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NCJRS Abstract

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NCJ Number: 76837 Find in a Library
Title: Perjury Trap
Journal: University of Pennsylvania Law Review  Volume:129  Issue:3  Dated:(January 1981)  Pages:624-700
Author(s): B L Gershman
Date Published: 1981
Page Count: 77
Format: Article
Language: English
Country: United States of America
Annotation: This article explores the boundaries of legitimate grand jury interrogation as it bears on the subject of perjury and suggests guidelines that balance needs of the investigatory process and the rights of witnesses.
Abstract: The deliberate use of the grand jury to secure perjured testimony is termed the 'perjury trap.' In a typical perjury trap case, the prosecutor suspects the witness of criminal activity and proof exists which confirms the suspicion. However, the guilty party cannot be prosecuted for a substantive crime because of a legal bar, such as a statute of limitations or insufficient admissible evidence. The witness is a prominent person against whom an indictment for perjury would invite public approval as well as demonstrate effective law enforcement. The prosecutor, frustrated at the inability to indict for a substantive crime, therefore seeks to induce the witness to testify in a manner that the prosecutor knows will be contradicted by reliable evidence, thereby subjecting the witness to prosecution for perjury. This practice has escaped comment or criticism by most authorities, primarily because it raises questions of constitutional magnitude. Claims frequently made to invalidate a perjury indictment included insufficiency of the evidence, lack of jurisdiction of the tribunal, immateriality of the questions, and, primarily use of entrapment. One of the first reported cases to consider the entrapment attack upon a perjury indictment was United States v. Remington (1953). The formulation that courts most often articulate in attempting to identify a perjury trap is whether the sole and exclusive purpose of the prosecutor was to extract perjury. However, this test is so restrictive that is affords virtually no protection from prosecutorial abuse. A new standard should be adopted with regard to prosecutorial questioning before the grand jury. If the prosecutor's overriding or dominant purpose is to extract perjury, then prosecution of the witness for that perjury should be barred. The article includes 278 footnotes.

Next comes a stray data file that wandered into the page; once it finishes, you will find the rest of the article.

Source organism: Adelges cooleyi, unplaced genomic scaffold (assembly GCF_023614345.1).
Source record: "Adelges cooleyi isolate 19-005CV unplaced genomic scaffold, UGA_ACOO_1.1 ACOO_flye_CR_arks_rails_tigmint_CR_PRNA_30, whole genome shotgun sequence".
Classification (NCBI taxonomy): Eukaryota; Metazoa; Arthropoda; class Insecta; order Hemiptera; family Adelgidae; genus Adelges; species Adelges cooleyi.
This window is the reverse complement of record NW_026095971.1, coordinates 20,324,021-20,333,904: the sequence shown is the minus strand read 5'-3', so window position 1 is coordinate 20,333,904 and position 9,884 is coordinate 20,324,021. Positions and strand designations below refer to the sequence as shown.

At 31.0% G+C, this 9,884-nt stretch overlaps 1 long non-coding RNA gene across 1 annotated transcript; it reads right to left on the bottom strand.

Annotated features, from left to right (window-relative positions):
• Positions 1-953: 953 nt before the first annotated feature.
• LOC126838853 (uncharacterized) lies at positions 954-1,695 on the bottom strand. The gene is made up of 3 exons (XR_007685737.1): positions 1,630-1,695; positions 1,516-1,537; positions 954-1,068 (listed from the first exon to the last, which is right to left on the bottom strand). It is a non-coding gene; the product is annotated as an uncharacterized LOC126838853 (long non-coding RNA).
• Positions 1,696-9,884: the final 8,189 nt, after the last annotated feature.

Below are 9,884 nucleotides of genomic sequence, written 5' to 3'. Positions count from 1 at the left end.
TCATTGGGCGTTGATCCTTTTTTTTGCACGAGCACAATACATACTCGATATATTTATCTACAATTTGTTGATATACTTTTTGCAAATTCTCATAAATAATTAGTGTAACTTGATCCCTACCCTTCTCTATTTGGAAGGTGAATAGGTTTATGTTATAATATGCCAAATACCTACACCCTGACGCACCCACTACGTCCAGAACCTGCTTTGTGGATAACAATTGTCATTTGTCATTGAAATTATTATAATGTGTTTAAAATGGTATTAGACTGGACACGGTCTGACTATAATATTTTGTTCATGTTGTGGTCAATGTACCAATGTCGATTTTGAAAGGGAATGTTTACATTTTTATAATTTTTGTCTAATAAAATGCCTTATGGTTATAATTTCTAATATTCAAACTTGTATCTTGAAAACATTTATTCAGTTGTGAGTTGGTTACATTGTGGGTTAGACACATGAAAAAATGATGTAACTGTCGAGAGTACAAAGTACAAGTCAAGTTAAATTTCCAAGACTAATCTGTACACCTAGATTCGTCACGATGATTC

Index Term(s): Entrapment; Grand juries; Indictment; Investigative powers; Perjury; Prosecution; Right against self incrimination; Testimony; Witness impeachment
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